Rumors of paper’s death are greatly exaggerated.
That surely will be the takeaway for anyone who visits my studio and home this weekend for the Heckscher Museum Art Studio Tour this Sunday, Oct 16.
While its death was predicted as far back as 1999 when a Microsoft executive declared that 20 years from now paper would be a thing of the past, it is paper’s very past I keep alive.
He sketched a vision of the near future in which almost all printed material- books, newspapers, and periodicals would be published electronically.
In the world at large, that prediction has been pretty prescient.
Big daily newspapers are on life support and oversize glossy magazines are nearly as extinct as lumbering dinosaurs. Both have migrated online. For all practical purposes, books are mostly read by e-readers.
However, in my universe, paper’s death has been greatly exaggerated.
While screens have more or less replaced paper in the practical world, in Sally’s world paper is still king.
My house is a home for orphaned paper. It is a loving, well-cared-for repository for discarded paper, those items produced to be short-lived. In fact, the more transitory the paper is, the more it is cherished.
Hold History in Your Hand
I love ephemera.
I love feeling the history and information that surviving paper holds that often can’t be found anywhere else. They can reveal things we might not otherwise ever learn.
Ephemera, simply put, are the collectible pieces of history that document the daily lives of people. The minutia and stuff of everyday life; paper and objects briefly used, deemed useless then discarded.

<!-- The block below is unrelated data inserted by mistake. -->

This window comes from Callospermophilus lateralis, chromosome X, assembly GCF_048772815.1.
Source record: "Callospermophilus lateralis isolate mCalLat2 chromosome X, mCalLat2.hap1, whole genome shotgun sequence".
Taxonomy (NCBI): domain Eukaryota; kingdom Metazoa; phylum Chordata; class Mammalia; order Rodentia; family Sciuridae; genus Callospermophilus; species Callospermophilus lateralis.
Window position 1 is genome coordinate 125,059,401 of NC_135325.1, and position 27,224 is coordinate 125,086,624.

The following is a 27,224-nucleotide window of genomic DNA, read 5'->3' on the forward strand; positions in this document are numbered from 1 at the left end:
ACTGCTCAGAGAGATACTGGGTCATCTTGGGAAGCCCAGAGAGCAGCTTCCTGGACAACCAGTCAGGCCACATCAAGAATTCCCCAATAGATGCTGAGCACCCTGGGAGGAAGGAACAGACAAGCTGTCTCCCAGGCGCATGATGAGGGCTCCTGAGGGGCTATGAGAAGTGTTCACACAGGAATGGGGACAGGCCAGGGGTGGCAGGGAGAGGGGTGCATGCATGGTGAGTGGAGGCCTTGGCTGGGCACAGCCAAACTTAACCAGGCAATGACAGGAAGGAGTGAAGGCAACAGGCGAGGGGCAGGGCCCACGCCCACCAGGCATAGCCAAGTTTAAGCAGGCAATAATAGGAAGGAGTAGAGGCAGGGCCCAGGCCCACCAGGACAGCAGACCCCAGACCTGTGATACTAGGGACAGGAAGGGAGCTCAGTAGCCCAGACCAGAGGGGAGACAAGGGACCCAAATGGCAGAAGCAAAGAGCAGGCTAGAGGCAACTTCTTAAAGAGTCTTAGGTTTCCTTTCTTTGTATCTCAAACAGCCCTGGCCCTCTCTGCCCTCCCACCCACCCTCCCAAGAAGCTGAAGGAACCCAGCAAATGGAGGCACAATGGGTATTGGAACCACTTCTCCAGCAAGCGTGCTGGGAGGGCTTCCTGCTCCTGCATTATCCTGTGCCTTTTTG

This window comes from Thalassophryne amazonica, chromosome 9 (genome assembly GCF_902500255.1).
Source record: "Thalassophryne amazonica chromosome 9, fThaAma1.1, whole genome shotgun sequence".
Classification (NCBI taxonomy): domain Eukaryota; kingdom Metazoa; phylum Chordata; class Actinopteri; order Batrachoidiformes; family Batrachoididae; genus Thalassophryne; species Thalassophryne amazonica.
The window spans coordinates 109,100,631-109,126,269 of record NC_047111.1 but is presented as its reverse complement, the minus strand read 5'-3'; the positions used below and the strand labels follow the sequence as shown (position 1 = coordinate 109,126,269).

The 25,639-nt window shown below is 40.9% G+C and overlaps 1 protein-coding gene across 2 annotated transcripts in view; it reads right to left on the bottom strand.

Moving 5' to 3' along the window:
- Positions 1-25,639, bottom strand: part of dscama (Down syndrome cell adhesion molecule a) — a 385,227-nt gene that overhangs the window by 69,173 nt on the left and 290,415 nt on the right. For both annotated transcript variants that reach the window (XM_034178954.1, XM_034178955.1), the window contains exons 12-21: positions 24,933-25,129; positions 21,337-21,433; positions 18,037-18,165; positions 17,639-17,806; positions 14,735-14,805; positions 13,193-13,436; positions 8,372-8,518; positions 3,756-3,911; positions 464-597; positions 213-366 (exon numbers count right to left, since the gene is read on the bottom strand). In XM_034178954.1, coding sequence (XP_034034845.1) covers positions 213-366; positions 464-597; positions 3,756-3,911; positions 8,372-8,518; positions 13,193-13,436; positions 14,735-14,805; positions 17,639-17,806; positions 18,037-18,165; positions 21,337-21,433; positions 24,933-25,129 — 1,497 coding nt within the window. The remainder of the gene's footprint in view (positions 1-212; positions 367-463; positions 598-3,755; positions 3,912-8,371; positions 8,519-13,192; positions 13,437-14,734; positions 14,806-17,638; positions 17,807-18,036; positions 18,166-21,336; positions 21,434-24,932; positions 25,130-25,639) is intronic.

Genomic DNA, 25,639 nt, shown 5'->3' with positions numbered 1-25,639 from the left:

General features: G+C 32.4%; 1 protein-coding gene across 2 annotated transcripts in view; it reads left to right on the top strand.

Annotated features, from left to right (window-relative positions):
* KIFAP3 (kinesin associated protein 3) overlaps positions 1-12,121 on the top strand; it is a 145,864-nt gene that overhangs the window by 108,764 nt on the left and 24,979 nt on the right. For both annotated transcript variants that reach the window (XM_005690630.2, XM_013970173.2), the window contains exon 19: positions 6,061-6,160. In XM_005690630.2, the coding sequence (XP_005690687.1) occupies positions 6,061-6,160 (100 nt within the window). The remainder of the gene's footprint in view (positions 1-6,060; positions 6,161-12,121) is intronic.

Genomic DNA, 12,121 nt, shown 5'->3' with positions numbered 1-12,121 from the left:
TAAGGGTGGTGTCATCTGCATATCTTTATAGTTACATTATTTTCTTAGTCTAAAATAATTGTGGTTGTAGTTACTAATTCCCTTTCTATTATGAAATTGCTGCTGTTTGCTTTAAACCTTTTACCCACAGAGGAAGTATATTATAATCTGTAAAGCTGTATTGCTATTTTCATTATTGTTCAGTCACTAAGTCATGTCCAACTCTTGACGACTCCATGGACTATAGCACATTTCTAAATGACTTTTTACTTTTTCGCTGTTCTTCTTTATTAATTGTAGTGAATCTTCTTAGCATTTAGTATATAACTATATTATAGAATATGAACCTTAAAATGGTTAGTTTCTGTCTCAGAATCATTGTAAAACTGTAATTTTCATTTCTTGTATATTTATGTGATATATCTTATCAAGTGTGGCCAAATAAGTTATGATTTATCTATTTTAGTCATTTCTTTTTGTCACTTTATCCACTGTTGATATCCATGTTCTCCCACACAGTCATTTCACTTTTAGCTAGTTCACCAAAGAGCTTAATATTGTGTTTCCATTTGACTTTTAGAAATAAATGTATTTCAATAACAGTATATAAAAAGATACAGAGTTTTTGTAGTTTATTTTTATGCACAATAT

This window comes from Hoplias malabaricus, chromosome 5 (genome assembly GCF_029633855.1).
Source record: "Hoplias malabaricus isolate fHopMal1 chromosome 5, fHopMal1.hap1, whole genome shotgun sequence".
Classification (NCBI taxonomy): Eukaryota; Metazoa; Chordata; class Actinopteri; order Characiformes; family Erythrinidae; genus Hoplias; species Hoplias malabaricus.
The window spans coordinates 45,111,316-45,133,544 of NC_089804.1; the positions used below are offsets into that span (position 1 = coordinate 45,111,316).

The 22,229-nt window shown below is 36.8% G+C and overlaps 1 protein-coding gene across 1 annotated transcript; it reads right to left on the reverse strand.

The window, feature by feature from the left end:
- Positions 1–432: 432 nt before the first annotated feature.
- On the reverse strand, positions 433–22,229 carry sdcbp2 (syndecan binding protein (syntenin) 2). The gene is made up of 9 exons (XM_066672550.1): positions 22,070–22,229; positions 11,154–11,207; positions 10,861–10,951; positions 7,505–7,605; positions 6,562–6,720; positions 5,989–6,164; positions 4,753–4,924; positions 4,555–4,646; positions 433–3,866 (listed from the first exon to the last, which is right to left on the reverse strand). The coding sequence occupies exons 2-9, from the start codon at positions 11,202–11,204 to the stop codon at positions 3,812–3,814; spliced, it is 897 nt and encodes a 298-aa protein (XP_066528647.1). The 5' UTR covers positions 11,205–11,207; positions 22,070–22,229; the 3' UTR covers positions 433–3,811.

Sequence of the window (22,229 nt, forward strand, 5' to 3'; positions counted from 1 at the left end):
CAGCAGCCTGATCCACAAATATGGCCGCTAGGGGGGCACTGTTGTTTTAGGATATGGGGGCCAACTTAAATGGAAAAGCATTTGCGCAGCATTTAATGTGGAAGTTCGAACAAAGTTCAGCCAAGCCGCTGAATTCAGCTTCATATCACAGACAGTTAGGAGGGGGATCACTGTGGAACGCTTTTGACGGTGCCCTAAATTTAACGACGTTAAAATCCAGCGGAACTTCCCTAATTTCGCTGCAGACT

Think of all the paper bits and pieces you use every day. They weren’t meant to be collected or saved but they serve as a fascinating glimpse into history.
Along with the thousands of magazines spanning 8 decades, my home is filled with vintage cards, leaflets, booklets, postcards, catalogs, ticket stubs, receipts, used checks, matchbooks, tickets, notes, letters theatre programs, pamphlets, workbooks, and hand-outs, to name just a few.
Produced to meet the needs of the day, these items reflect the moods and mores of past times in ways that more formal records cannot. They are a valuable primary source of information that offers a unique window into a culture’s past, documenting our daily life.
I will Survive
As artifacts of everyday life, most ephemera are doomed to disappear. But some survive. I see myself as both an archeologist and a guardian of our collective past. Preserving the past gives us information for the present.
I come from a family of savers though I prefer to think of us as saviors. Of honoring the past. The distant past is always as close as the things on my shelf and in my drawers.
Visit and time travel through paper. Hold history in your hands.
Leave a paper trail.